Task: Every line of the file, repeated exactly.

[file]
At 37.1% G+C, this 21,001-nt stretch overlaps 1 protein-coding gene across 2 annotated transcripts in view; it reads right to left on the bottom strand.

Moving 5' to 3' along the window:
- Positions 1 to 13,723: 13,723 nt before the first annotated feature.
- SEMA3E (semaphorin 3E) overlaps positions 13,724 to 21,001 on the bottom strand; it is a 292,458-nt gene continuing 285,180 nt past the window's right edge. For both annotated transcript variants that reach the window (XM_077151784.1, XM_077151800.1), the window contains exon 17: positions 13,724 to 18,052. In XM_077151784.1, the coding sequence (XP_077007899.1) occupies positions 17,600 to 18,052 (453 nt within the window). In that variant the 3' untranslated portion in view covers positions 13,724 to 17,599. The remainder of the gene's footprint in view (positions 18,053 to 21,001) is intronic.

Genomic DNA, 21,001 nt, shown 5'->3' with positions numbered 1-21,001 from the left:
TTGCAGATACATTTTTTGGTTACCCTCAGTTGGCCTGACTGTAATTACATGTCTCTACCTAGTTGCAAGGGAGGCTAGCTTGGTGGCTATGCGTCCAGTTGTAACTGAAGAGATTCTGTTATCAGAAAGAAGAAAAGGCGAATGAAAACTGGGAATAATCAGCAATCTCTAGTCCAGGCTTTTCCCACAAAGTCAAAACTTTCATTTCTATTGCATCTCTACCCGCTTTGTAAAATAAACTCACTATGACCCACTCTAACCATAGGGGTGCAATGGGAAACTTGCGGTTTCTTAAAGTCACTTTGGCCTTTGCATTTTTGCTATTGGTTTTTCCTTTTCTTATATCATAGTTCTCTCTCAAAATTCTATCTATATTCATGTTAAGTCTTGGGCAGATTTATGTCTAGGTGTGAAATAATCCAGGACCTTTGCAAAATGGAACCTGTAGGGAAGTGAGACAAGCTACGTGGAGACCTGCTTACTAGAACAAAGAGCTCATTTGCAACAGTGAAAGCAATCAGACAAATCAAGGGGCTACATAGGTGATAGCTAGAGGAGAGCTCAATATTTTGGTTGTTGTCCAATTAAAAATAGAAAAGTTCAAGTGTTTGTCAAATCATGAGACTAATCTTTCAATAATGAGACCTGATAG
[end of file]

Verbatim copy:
At 37.1% G+C, this 21,001-nt stretch overlaps 1 protein-coding gene across 2 annotated transcripts in view; it reads right to left on the bottom strand.

Moving 5' to 3' along the window:
- Positions 1 to 13,723: 13,723 nt before the first annotated feature.
- SEMA3E (semaphorin 3E) overlaps positions 13,724 to 21,001 on the bottom strand; it is a 292,458-nt gene continuing 285,180 nt past the window's right edge. For both annotated transcript variants that reach the window (XM_077151784.1, XM_077151800.1), the window contains exon 17: positions 13,724 to 18,052. In XM_077151784.1, the coding sequence (XP_077007899.1) occupies positions 17,600 to 18,052 (453 nt within the window). In that variant the 3' untranslated portion in view covers positions 13,724 to 17,599. The remainder of the gene's footprint in view (positions 18,053 to 21,001) is intronic.

Genomic DNA, 21,001 nt, shown 5'->3' with positions numbered 1-21,001 from the left:
TTGCAGATACATTTTTTGGTTACCCTCAGTTGGCCTGACTGTAATTACATGTCTCTACCTAGTTGCAAGGGAGGCTAGCTTGGTGGCTATGCGTCCAGTTGTAACTGAAGAGATTCTGTTATCAGAAAGAAGAAAAGGCGAATGAAAACTGGGAATAATCAGCAATCTCTAGTCCAGGCTTTTCCCACAAAGTCAAAACTTTCATTTCTATTGCATCTCTACCCGCTTTGTAAAATAAACTCACTATGACCCACTCTAACCATAGGGGTGCAATGGGAAACTTGCGGTTTCTTAAAGTCACTTTGGCCTTTGCATTTTTGCTATTGGTTTTTCCTTTTCTTATATCATAGTTCTCTCTCAAAATTCTATCTATATTCATGTTAAGTCTTGGGCAGATTTATGTCTAGGTGTGAAATAATCCAGGACCTTTGCAAAATGGAACCTGTAGGGAAGTGAGACAAGCTACGTGGAGACCTGCTTACTAGAACAAAGAGCTCATTTGCAACAGTGAAAGCAATCAGACAAATCAAGGGGCTACATAGGTGATAGCTAGAGGAGAGCTCAATATTTTGGTTGTTGTCCAATTAAAAATAGAAAAGTTCAAGTGTTTGTCAAATCATGAGACTAATCTTTCAATAATGAGACCTGATAG